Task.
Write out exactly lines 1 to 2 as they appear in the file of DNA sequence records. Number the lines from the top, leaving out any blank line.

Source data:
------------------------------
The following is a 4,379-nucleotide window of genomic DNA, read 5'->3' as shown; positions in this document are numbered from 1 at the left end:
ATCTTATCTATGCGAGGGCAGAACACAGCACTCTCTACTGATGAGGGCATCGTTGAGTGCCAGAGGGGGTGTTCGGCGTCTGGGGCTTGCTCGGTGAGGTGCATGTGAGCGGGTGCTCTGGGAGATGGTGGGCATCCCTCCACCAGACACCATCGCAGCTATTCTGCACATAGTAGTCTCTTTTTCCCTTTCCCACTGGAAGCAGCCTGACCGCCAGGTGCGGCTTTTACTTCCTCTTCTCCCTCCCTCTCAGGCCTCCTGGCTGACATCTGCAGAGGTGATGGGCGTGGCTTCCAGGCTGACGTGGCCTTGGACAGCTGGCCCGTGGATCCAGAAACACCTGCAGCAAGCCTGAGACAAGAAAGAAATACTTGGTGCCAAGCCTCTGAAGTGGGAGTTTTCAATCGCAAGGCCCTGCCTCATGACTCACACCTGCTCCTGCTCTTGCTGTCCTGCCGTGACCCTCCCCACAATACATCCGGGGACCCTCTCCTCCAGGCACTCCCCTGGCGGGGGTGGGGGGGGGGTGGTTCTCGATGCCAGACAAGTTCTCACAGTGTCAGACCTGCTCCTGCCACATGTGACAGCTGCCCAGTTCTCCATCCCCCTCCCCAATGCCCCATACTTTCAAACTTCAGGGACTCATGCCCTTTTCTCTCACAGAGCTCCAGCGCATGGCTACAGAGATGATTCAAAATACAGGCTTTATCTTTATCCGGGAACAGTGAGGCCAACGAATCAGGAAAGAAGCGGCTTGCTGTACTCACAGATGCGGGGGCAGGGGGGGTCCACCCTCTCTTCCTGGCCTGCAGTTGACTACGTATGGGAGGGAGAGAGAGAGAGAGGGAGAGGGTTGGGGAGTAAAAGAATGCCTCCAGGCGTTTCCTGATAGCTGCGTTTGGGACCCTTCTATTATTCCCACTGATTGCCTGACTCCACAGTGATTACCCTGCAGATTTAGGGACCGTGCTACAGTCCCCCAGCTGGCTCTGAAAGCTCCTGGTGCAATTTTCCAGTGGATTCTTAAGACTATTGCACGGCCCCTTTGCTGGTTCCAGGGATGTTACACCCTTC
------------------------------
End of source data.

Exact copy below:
The following is a 4,379-nucleotide window of genomic DNA, read 5'->3' as shown; positions in this document are numbered from 1 at the left end:
ATCTTATCTATGCGAGGGCAGAACACAGCACTCTCTACTGATGAGGGCATCGTTGAGTGCCAGAGGGGGTGTTCGGCGTCTGGGGCTTGCTCGGTGAGGTGCATGTGAGCGGGTGCTCTGGGAGATGGTGGGCATCCCTCCACCAGACACCATCGCAGCTATTCTGCACATAGTAGTCTCTTTTTCCCTTTCCCACTGGAAGCAGCCTGACCGCCAGGTGCGGCTTTTACTTCCTCTTCTCCCTCCCTCTCAGGCCTCCTGGCTGACATCTGCAGAGGTGATGGGCGTGGCTTCCAGGCTGACGTGGCCTTGGACAGCTGGCCCGTGGATCCAGAAACACCTGCAGCAAGCCTGAGACAAGAAAGAAATACTTGGTGCCAAGCCTCTGAAGTGGGAGTTTTCAATCGCAAGGCCCTGCCTCATGACTCACACCTGCTCCTGCTCTTGCTGTCCTGCCGTGACCCTCCCCACAATACATCCGGGGACCCTCTCCTCCAGGCACTCCCCTGGCGGGGGTGGGGGGGGGGTGGTTCTCGATGCCAGACAAGTTCTCACAGTGTCAGACCTGCTCCTGCCACATGTGACAGCTGCCCAGTTCTCCATCCCCCTCCCCAATGCCCCATACTTTCAAACTTCAGGGACTCATGCCCTTTTCTCTCACAGAGCTCCAGCGCATGGCTACAGAGATGATTCAAAATACAGGCTTTATCTTTATCCGGGAACAGTGAGGCCAACGAATCAGGAAAGAAGCGGCTTGCTGTACTCACAGATGCGGGGGCAGGGGGGGTCCACCCTCTCTTCCTGGCCTGCAGTTGACTACGTATGGGAGGGAGAGAGAGAGAGAGGGAGAGGGTTGGGGAGTAAAAGAATGCCTCCAGGCGTTTCCTGATAGCTGCGTTTGGGACCCTTCTATTATTCCCACTGATTGCCTGACTCCACAGTGATTACCCTGCAGATTTAGGGACCGTGCTACAGTCCCCCAGCTGGCTCTGAAAGCTCCTGGTGCAATTTTCCAGTGGATTCTTAAGACTATTGCACGGCCCCTTTGCTGGTTCCAGGGATGTTACACCCTTC